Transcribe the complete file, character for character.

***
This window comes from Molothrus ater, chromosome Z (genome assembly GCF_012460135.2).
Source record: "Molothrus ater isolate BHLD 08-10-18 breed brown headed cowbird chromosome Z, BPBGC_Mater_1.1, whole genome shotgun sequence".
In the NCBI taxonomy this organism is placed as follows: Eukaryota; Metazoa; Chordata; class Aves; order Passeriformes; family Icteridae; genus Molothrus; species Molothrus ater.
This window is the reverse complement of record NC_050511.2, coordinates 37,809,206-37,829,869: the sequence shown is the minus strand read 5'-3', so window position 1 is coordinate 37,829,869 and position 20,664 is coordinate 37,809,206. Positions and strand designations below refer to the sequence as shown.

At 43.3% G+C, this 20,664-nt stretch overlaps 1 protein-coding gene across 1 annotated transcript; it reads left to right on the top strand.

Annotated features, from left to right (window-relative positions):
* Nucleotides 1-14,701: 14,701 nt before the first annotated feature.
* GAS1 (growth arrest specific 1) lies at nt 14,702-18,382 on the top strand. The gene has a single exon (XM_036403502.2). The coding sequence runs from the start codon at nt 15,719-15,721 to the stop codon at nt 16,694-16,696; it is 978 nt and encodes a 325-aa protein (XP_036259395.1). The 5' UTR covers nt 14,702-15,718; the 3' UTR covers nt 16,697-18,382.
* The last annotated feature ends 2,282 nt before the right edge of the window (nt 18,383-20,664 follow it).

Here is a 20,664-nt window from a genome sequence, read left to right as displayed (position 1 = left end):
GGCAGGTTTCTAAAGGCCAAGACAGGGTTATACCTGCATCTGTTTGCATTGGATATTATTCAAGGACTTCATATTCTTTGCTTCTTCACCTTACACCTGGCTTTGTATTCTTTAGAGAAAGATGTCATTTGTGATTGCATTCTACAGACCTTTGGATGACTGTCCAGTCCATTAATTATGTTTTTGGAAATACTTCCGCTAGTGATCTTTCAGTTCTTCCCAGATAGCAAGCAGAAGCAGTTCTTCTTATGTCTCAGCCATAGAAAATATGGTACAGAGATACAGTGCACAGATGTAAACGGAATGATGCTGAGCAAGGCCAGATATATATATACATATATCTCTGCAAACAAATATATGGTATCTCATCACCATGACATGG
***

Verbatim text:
This window comes from Molothrus ater, chromosome Z (genome assembly GCF_012460135.2).
Source record: "Molothrus ater isolate BHLD 08-10-18 breed brown headed cowbird chromosome Z, BPBGC_Mater_1.1, whole genome shotgun sequence".
In the NCBI taxonomy this organism is placed as follows: Eukaryota; Metazoa; Chordata; class Aves; order Passeriformes; family Icteridae; genus Molothrus; species Molothrus ater.
This window is the reverse complement of record NC_050511.2, coordinates 37,809,206-37,829,869: the sequence shown is the minus strand read 5'-3', so window position 1 is coordinate 37,829,869 and position 20,664 is coordinate 37,809,206. Positions and strand designations below refer to the sequence as shown.

At 43.3% G+C, this 20,664-nt stretch overlaps 1 protein-coding gene across 1 annotated transcript; it reads left to right on the top strand.

Annotated features, from left to right (window-relative positions):
* Nucleotides 1-14,701: 14,701 nt before the first annotated feature.
* GAS1 (growth arrest specific 1) lies at nt 14,702-18,382 on the top strand. The gene has a single exon (XM_036403502.2). The coding sequence runs from the start codon at nt 15,719-15,721 to the stop codon at nt 16,694-16,696; it is 978 nt and encodes a 325-aa protein (XP_036259395.1). The 5' UTR covers nt 14,702-15,718; the 3' UTR covers nt 16,697-18,382.
* The last annotated feature ends 2,282 nt before the right edge of the window (nt 18,383-20,664 follow it).

Here is a 20,664-nt window from a genome sequence, read left to right as displayed (position 1 = left end):
GGCAGGTTTCTAAAGGCCAAGACAGGGTTATACCTGCATCTGTTTGCATTGGATATTATTCAAGGACTTCATATTCTTTGCTTCTTCACCTTACACCTGGCTTTGTATTCTTTAGAGAAAGATGTCATTTGTGATTGCATTCTACAGACCTTTGGATGACTGTCCAGTCCATTAATTATGTTTTTGGAAATACTTCCGCTAGTGATCTTTCAGTTCTTCCCAGATAGCAAGCAGAAGCAGTTCTTCTTATGTCTCAGCCATAGAAAATATGGTACAGAGATACAGTGCACAGATGTAAACGGAATGATGCTGAGCAAGGCCAGATATATATATACATATATCTCTGCAAACAAATATATGGTATCTCATCACCATGACATGG